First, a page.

Operating plants can be as old as 40 years and are always updated in time with the possible introduction of additional equipment and/or treatment facilities. In addition, plants could also be updated in order to accommodate the additional production of nearby gas discoveries that can be tied-in over the years and the consequently modify the operating conditions caused by the simultaneous depletion of older wells.

All these modifications may lead to significant changes to the plant from its original greenfield design configuration and operating conditions.

Whilst it is assumed that the new installations and/or modifications are carried out in accordance with the best industry and engineering practices and standards, it may not be so obvious that the operation of the overall plant in such new conditions is still sound. Thus, a structured Overall Process Hazardous Assessment (OPHA) of the systems shall be carried out for this purpose.

As first step, an updated plant as-built documentation package shall be prepared, if needed, to incorporate all the plant modifications occurred during the previous years.

As second step, the complete set of safety studies (FERA, blowdown, etc.) shall be updated to reflect the new conditions and assess the status of the physical barriers in place.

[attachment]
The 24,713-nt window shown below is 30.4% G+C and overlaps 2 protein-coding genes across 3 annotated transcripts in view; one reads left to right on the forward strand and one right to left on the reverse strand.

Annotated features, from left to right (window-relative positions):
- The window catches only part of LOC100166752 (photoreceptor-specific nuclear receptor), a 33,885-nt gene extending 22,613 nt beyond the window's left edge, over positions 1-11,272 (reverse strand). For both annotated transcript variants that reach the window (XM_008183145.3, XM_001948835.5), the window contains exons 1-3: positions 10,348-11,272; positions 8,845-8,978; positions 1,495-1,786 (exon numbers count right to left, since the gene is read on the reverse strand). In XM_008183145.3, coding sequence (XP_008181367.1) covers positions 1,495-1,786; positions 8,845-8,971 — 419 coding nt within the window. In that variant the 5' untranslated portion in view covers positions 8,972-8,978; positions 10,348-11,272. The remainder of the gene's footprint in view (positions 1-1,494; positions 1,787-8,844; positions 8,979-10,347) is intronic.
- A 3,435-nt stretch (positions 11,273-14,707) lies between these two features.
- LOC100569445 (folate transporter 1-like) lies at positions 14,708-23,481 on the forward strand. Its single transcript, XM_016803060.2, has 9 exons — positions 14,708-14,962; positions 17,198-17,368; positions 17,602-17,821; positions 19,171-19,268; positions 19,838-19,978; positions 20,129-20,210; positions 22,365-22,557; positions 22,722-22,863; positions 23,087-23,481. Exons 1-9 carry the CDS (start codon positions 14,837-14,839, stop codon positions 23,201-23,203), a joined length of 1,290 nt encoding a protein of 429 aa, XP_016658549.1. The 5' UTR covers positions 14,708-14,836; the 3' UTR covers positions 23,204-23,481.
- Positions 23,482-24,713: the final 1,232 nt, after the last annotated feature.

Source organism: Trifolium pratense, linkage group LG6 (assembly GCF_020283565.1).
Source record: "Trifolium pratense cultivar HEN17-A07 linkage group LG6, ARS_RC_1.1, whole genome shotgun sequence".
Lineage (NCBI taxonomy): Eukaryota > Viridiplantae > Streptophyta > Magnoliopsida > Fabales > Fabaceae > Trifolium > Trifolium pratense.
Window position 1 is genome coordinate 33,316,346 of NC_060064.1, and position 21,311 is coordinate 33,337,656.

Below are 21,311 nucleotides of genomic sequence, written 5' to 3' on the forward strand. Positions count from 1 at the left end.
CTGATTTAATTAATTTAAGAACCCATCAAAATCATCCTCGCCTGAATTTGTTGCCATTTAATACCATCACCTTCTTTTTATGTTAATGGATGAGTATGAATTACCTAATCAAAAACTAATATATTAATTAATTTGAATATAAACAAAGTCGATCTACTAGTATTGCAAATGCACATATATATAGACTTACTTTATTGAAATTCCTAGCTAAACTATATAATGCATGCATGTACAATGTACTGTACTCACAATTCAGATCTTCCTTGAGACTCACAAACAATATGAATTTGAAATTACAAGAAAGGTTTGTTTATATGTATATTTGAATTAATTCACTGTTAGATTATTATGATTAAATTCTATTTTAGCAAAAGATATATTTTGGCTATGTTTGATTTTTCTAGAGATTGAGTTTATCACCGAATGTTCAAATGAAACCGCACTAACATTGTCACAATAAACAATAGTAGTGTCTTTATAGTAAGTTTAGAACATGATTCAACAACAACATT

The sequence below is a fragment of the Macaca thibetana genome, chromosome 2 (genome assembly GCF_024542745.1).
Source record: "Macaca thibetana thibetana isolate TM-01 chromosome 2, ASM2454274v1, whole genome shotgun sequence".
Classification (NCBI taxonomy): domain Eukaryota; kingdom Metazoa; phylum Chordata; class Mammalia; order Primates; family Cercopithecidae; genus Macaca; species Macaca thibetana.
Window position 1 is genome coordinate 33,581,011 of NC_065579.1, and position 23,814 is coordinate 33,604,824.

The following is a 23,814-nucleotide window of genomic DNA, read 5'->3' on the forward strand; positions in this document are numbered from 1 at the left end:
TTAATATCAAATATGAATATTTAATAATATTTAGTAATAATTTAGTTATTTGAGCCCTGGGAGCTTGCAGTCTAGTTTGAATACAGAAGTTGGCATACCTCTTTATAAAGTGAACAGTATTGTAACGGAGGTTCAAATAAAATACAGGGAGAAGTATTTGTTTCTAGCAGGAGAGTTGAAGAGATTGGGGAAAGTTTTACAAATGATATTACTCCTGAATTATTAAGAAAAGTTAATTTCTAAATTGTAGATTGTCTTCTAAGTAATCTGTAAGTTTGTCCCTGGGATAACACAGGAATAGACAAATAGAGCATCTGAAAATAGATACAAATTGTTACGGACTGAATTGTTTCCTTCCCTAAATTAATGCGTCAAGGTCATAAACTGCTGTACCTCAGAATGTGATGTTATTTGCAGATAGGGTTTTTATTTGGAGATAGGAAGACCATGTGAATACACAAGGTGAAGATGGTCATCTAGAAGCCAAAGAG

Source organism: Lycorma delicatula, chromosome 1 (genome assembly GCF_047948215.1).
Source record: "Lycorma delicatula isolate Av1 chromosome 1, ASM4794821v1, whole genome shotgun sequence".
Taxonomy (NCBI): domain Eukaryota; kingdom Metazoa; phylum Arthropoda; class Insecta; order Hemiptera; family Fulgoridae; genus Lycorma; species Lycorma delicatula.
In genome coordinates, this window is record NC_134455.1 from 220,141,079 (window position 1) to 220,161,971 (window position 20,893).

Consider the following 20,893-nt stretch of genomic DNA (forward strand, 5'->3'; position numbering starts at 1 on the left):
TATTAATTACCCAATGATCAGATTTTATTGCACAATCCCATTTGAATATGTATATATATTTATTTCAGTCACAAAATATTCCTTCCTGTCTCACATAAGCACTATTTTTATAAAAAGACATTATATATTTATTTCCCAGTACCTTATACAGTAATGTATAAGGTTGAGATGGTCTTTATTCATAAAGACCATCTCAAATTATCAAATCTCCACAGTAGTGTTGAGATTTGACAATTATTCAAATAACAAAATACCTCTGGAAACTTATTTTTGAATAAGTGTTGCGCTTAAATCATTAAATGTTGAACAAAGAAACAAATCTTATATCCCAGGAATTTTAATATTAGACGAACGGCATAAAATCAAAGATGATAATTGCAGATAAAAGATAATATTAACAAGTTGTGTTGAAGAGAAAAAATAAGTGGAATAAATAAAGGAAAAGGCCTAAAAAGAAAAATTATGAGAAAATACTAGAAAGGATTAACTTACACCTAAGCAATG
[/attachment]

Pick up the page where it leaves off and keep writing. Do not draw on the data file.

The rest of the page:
Finally, a Hazardous Operation (HAZOP) review shall be carried out to assess the status of the updated plant in the new operating conditions.

Being relevant to an operating plant, the management of the outcomes of the HAZOP review is particularly complex and challenging, as it may imply capital expenditure, interventions in already congested areas and/or, most importantly, potential production loss. The possible unavailability of data in such old assets designed and built in the paper era and the co-existence of equipment designed, built and installed in accordance with an evolving set of codes and standards are additional factors contributing to increase the complexity.

This paper provides insights about the documentation required as input for the activity and it focuses on the most common outcomes of the OPHA, addressing how to handle and eventually close them, minimising plant shutdown without compromising on safety.

This content is only available via PDF.
You can access this article if you purchase or spend a download.